# 0.14    0.00    0.13 
system.time(Reduce(c, x))
# user  system elapsed 
# 0.04    0.00    0.03 

EDIT Just for fun, here's a version of @Tommy's version of @JoshO'Brien's solution that does work for already flat lists. FURTHER EDIT Now @Tommy's solved that problem as well, but in a cleaner way. I'll leave this version in place.

flatten <- function(x) {
    x <- list(x)
    repeat {
        x <- Reduce(c, x)
        if(!any(vapply(x, is.list, logical(1)))) return(x)
    }
}

flatten(list(3, TRUE, 'foo'))
# [[1]]
# [1] 3
# 
# [[2]]
# [1] TRUE
# 
# [[3]]
# [1] "foo"

How about this? It builds off Josh O'Brien's solution but does the recursion with a while loop instead using unlist with recursive=FALSE.

flatten4 <- function(x) {
  while(any(vapply(x, is.list, logical(1)))) { 
    # this next line gives behavior like Tommy's answer; 
    # removing it gives behavior like Josh's
    x <- lapply(x, function(x) if(is.list(x)) x else list(x))
    x <- unlist(x, recursive=FALSE) 
  }
  x
}

Keeping the commented line in gives results like this (which Tommy prefers, and so do I, for that matter).

> x <- list(1:3, list(1:3, 'foo'))
> dput(flatten4(x))
list(1:3, 1:3, "foo")

Output from my system, using Tommy's tests:

dput(flatten4(foo))
#list(NA, "TRUE", FALSE, 0L)

# Time on a long 
x <- as.list(1:1e5)
system.time( x2 <- flatten2(x) )  # 0.48 secs
system.time( x3 <- flatten3(x) )  # 0.07 secs
system.time( x4 <- flatten4(x) )  # 0.07 secs
identical(x2, x4) # TRUE
identical(x3, x4) # TRUE

# Time on a huge deep list
x <-'leaf'; for(i in 1:11) { x <- list(left=x, right=x, value=i) }
system.time( x2 <- flatten2(x) )  # 0.05 secs
system.time( x3 <- flatten3(x) )  # 1.45 secs
system.time( x4 <- flatten4(x) )  # 0.03 secs
identical(x2, unname(x4)) # TRUE
identical(unname(x3), unname(x4)) # TRUE

EDIT: As for getting the depth of a list, maybe something like this would work; it gets the index for each element recursively.

depth <- function(x) {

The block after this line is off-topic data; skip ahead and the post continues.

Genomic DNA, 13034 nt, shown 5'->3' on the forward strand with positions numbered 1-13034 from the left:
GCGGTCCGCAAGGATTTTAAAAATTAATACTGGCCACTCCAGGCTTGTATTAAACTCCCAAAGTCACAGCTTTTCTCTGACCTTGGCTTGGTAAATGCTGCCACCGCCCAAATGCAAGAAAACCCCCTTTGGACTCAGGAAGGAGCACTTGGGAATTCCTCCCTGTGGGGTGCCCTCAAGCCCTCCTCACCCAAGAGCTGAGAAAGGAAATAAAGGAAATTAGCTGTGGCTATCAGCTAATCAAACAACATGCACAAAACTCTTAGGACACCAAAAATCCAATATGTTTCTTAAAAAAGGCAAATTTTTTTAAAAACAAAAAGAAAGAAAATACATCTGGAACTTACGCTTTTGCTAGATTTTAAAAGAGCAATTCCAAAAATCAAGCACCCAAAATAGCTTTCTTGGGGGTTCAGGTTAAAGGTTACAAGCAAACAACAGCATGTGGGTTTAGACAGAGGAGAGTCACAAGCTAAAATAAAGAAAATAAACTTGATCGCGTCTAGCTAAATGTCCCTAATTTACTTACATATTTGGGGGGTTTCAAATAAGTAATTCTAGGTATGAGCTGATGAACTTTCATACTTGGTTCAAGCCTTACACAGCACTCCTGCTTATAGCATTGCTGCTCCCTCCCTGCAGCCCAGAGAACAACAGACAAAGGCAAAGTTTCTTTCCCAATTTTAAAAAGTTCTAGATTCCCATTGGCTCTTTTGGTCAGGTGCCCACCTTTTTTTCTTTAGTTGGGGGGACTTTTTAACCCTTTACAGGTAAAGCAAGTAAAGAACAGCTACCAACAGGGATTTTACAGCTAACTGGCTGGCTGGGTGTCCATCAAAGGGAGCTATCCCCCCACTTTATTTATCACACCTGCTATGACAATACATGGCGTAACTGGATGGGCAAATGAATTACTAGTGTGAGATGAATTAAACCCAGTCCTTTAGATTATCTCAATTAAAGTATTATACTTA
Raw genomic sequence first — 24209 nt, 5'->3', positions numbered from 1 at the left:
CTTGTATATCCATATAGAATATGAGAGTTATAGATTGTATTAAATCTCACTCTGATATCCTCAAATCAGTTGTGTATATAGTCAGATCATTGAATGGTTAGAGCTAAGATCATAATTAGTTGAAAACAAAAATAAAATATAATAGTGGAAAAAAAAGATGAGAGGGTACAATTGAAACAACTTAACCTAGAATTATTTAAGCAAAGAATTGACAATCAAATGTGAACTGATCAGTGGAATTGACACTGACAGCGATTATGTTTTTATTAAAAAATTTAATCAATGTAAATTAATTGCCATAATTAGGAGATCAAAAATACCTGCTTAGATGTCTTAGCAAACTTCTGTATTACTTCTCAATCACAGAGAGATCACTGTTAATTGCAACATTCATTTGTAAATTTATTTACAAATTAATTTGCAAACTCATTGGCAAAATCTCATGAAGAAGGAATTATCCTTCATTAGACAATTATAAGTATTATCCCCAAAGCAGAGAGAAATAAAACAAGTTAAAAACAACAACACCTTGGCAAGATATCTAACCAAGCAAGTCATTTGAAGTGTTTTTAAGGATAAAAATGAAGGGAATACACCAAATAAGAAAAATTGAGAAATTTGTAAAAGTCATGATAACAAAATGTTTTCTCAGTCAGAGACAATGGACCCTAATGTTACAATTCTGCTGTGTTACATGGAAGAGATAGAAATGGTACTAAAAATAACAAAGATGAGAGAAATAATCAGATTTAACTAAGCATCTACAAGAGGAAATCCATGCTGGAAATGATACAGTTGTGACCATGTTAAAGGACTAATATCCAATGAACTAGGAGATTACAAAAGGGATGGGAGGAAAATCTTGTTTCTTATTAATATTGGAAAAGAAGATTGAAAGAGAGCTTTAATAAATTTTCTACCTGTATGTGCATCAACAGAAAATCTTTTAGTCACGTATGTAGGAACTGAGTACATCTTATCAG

foo <- function(x, i=NULL) {
    if(is.list(x)) { lapply(seq_along(x), function(xi) foo(x[[xi]], c(i,xi))) }
    else { i }
  }
  flatten4(foo(x))
}

It's not super fast but it seems to work fine.

x <- as.list(1:1e5)
system.time(d <- depth(x)) # 0.327 s

x <-'leaf'; for(i in 1:11) { x <- list(left=x, right=x, value=i) }
system.time(d <- depth(x)) # 0.041s

I'd imagined it being used this way:

> x[[ d[[5]] ]]
[1] "leaf"
> x[[ d[[6]] ]]
[1] 1

But you could also get a count of how many nodes are at each depth too.

> table(sapply(d, length))

   1    2    3    4    5    6    7    8    9   10   11 
   1    2    4    8   16   32   64  128  256  512 3072 

Edited to address a flaw pointed out in the comments. Sadly, it just makes it even less efficient. Ah well.

Another approach, although I'm not sure it will be more efficient than anything @Tommy has suggested:

l <- list(NA, list("TRUE", list(FALSE), 0L))

flatten <- function(x){
    obj <- rapply(x,identity,how = "unlist")
    cl <- rapply(x,class,how = "unlist")
    len <- rapply(x,length,how = "unlist")
    cl <- rep(cl,times = len)
    mapply(function(obj,cl){rs <- as(obj,cl); rs}, obj, cl, 
        SIMPLIFY = FALSE, USE.NAMES = FALSE)
}

> flatten(l)
[[1]]
[1] NA

[[2]]
[1] "TRUE"

[[3]]
[1] FALSE

[[4]]
[1] 0

purrr::flatten achieves that. Though it is not recursive (by design).

So applying it twice should work:

library(purrr)
l <- list(NA, list("TRUE", list(FALSE), 0L))
flatten(flatten(l))

Here is an attempt at a recursive version:

flatten_recursive <- function(x) {
  stopifnot(is.list(x))
  if (any(vapply(x, is.list, logical(1)))) Recall(purrr::flatten(x)) else x
}
flatten_recursive(l)

hack_list <- function(.list) {
  .list[['_hack']] <- function() NULL
  .list <- unlist(.list)
  .list$`_hack` <- NULL
  .list
}